As a young painter Stephen Holland could not afford to hire live models, and so the images he found in boxing and other sports magazines became his subjects. He saw on those pages, the male form in all its power and glory, expressed as contemporary gladiators, conveying to him the determination and hard work any athlete must have to be a winner. Indeed, Holland found great inspiration for himself as a young artist in those magazines. He put as much discipline, devotion and determination into his own work as the subjects he painted, always striving to make art that reflected and expressed their athleticism as they reached such high levels of achievement and physical prowess.
None of this came easily for Holland. As a child he was handicapped and had to watch his family and friends play sports. The steel brace he wore on his leg prevented him from attending neighborhood schools. But handicaps often heighten one's other sensitivities. This proved true for Stephen as his talents developed elsewhere. His gift for drawing grew as he sat and sketched his friends. Though his mother used to say he began drawing as soon as he could hold a pencil, Stephen's abilities actually blossomed while attending a special high school which devoted half of each day to art studies.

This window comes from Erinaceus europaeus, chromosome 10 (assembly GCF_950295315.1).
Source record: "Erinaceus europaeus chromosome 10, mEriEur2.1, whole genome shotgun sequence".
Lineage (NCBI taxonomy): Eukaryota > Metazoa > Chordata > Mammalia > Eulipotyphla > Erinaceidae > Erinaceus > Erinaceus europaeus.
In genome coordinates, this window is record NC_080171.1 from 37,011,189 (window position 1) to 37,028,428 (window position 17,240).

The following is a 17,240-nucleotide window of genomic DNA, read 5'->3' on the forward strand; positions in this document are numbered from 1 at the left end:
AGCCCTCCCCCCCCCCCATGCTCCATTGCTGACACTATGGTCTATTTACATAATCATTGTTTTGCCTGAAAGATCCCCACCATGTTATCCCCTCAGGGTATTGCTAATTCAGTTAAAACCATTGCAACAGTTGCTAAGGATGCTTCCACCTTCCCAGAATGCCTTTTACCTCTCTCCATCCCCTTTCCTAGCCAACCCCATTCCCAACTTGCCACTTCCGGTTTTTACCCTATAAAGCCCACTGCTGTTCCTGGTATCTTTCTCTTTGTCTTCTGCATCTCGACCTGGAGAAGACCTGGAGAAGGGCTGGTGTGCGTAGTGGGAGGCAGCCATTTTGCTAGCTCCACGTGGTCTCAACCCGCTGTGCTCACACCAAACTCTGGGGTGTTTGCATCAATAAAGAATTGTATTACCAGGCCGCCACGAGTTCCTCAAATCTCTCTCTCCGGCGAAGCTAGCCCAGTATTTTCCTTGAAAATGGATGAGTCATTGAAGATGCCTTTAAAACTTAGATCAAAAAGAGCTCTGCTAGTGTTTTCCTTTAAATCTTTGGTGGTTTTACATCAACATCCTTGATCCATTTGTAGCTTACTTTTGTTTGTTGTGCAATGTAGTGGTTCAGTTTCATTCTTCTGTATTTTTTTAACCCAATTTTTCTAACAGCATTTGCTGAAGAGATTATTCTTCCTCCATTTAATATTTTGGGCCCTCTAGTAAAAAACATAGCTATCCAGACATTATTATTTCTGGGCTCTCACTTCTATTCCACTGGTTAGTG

He later attended the Art Students League, the School of Visual Arts and Pratt Institute, all in New York City. Holland's talent and contributions to art and sports received national recognition in 1993, when the American Sport Art Museum awarded him the honor of Sports Artist of the Year. Other honors include being the Official Artist of the Los Angeles Kings and being one of the twelve artists selected by the United States Olympic Committee to represent the 100th Anniversary of the Olympics. His work is found in the collections of celebrities, athletes, and private collectors around the globe.